It’s painful to see RI top pilots Alex and Ani file for bankruptcy
The news of Alex and Ani’s bankruptcy was somehow not surprising.
Her struggles have been well covered and founder Carolyn Rafaelian left a year ago, with a little push.
But it still left me with a pang in my heart.
Because I loved the story of the meteoric rise of this cool, entrepreneurial woman from Cranston.
There was a thrill of pride in 2017 when Forbes named her the 18th richest self-made woman in the country with a value of $ 1.2 billion. That same list included Oprah Winfrey, Facebook’s Sheryl Sandberg, and eBay guru Meg Whitman, but Forbes put Rafaelian on the cover as the most interesting story of all.
In many ways, she was.
Billion dollar tech companies are common today, but a jewelry unicorn?
The compelling part was the way Rafaelian projected his eccentric personality into his products, an all-American tale in the vein of Steve Jobs.
Like him, Rafaelian was a bit eccentric. She had a do-it-yourself approach, but it turned out to be the secret sauce for both. They put their quirk into their products.
After:Alex and Ani go bankrupt
Yes, Rafaelian had a great product: stretch bangles that you decorated with charms. But she made it clear that she was really selling something else.
It was the buzz that drove customers to buy.
Just as people wanted Apple products to be part of a “think outside the box” culture, Alex and Ani’s customers loved the promise of earthly balance.
It was really great. If you had given Rafaelian’s invention to 1,000 people and sent them to Shark Tank, 999 would have told you, “Let’s sell this expandable bracelet.”
Rafaelian said, “Let’s sell harmony with the universe.
From such a vision, we make great entrepreneurs.
Alex and Ani’s “killer app” – both psychologically and in terms of profit – was that people could add dozens of charms not only to show the bling, but to reflect who you are.
Owls, Evil Eyes, Friendship Symbols and hundreds more.
But behind each, Rafaelian threw an even deeper meaning.
This charm reflected here growth, this one for faith, others for strength, hope, protection or luck.
That took the company from around $ 2 million in sales in 2009 to half a billion seven years later.
And it all happened in Cranston.
I loved this part of the story too.
And that she did it in such an unlikely area – jewelry, whose once huge imprint here had declined as dramatically as the factories in the Rust Belt.
Carolyn’s father, Ralph Rafaelian, owned one of the surviving local jewelry companies, a maker of trinkets like Liberty Bells and American flag pins.
This is where Rafaelian got the know-how and a factory.
But no one would say she just built on what was there.
This is what makes her a great American story. She reimagined the business, pivoting to the future – dramatically – instead of simply being a steward of the past.
This made her a billionaire at the age of 50, and she lived the role by buying a mansion in Newport, a vineyard and a house on Venice Beach, California. And many more.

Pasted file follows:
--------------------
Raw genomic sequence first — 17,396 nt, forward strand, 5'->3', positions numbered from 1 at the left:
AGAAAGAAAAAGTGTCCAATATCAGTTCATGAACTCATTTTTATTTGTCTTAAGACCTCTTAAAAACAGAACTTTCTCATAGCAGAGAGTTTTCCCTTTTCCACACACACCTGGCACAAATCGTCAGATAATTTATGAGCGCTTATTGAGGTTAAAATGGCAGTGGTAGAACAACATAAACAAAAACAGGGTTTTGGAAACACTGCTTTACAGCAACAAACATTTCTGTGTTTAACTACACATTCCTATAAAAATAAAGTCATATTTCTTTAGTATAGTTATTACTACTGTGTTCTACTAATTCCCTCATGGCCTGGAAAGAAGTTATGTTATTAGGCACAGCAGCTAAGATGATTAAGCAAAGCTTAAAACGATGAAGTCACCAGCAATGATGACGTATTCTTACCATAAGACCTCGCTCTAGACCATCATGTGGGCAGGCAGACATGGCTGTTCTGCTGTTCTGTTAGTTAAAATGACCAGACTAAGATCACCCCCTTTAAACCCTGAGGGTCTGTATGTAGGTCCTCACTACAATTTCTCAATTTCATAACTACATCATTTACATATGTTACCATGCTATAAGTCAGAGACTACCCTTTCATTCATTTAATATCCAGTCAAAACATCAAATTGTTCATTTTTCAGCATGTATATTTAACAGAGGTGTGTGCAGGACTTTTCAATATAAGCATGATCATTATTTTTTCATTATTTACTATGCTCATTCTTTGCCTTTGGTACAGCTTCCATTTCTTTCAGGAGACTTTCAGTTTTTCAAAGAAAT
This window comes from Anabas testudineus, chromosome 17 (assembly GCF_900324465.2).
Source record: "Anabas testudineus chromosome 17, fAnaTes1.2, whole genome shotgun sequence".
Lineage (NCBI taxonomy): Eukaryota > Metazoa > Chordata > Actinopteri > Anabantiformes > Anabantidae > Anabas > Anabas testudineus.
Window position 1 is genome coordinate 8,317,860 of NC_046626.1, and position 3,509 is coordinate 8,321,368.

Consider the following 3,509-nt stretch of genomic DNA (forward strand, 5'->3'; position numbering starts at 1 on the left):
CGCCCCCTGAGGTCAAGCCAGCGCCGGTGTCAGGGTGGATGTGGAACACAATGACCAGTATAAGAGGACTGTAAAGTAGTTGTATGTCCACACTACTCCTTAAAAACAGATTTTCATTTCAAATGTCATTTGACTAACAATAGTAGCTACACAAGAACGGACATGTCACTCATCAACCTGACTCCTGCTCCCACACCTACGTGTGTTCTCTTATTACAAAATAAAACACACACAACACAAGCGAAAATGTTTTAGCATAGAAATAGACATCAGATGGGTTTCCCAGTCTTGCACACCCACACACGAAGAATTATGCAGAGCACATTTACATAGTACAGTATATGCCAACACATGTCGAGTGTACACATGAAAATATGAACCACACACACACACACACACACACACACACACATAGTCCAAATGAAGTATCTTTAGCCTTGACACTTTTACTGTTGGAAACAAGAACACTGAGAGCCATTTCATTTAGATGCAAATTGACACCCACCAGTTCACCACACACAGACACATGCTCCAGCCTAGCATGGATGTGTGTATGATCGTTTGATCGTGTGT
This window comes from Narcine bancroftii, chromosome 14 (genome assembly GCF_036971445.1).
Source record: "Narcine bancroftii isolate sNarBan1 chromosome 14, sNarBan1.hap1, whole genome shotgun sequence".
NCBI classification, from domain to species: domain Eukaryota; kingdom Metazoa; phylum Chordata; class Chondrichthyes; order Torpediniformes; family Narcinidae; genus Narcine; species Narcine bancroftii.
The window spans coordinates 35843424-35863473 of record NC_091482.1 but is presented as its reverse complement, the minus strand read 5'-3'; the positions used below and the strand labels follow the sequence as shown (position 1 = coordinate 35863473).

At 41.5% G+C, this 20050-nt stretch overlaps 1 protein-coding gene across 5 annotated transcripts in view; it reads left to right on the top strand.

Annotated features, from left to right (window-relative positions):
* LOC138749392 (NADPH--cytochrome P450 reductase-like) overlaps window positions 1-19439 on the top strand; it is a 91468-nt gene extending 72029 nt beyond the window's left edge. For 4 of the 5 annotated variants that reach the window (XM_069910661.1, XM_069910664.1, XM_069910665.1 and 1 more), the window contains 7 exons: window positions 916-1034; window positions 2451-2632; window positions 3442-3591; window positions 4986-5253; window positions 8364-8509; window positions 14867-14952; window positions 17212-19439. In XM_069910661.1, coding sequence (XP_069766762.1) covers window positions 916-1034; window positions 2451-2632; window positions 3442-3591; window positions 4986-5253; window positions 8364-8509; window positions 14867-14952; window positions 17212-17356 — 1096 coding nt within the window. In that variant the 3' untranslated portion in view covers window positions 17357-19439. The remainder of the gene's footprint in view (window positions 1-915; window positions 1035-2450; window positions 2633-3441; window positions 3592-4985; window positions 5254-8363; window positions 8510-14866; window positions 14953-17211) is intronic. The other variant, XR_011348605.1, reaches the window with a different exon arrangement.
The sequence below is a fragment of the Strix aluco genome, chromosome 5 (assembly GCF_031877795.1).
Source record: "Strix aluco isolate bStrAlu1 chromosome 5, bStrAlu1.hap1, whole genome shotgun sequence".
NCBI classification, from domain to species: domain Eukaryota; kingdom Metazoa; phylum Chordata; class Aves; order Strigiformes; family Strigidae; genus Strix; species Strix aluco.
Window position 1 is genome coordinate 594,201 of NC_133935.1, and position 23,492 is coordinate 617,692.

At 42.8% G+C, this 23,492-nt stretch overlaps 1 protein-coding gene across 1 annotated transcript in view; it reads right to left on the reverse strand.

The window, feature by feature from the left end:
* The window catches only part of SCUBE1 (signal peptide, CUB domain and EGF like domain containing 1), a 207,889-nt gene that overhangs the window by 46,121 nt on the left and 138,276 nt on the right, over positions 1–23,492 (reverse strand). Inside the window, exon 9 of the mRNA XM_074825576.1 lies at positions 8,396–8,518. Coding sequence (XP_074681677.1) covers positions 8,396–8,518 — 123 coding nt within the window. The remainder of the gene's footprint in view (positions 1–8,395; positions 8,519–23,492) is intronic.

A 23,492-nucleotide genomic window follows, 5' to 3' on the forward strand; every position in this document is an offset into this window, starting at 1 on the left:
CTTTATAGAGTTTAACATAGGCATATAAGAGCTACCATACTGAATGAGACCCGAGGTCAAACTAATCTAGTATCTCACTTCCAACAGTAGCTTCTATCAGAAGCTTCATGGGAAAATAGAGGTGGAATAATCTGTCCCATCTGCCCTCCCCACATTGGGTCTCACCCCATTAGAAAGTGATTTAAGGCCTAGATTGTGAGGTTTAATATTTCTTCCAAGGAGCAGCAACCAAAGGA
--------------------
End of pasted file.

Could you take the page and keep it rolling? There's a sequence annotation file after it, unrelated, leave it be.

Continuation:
There have been many analyzes of Alex and Ani’s decline. I won’t say “fall” because it’s always a big deal. Current owners say bankruptcy is recovering from the pandemic hit on retail store sales. And although she is now far from a billionaire, Rafaelian is still worth around $ 100 million.
Yet the business is not what it used to be, and there is no way to turn bankruptcy into a positive.
Someday there might be a Harvard Business School case study of what happened, but some of it stemmed from the ups and downs after Rafaelian recruited another URI graduate. appointed Giovanni Feroce as CEO in 2009.
After:Feroce’s high life falls apart
He was the yin for his yang, a former Army Liaison Officer who previously worked at Central Command with US Army General Tommy Franks, who oversaw the 2003 invasion of Iraq that chased Saddam Hussein.
Feroce’s hyper-ambitious marketing discipline – and vision – was at the heart of Alex and Ani’s explosive rise. But in the end, his ego was as big as Rafaelian’s and his style the opposite. So they parted ways.
Feroce then founded a new watch and clothing company with the Benrus brand which he said would be worth $ 1 billion, but it imploded after a few early buzzes.
Obviously, this story has a lot of egos fallout.
Back at Alex and Ani’s, the issues behind Rafaelian’s famous quirk surfaced when ousted leaders sued, telling stories of business decisions made by tarot cards and spiritual advisers. There was a time when a shaman was hired to put crystals around Cranston’s seat and a claim from an astrologer was put on the board.
If Alex and Ani had continued to thrive, we undoubtedly would have bragged about such things in the same way Steve Jobs added to his legend by walking barefoot around Apple’s office, firing random people and living. in a house without furniture.
But we can’t help but think that some forms of eccentricity – even if initially the key to success – can go too far.
Like Icarus, Rafaelian’s Alex and Ani soared defying complacency, but were made to crash to earth when creative ambition turned into pride.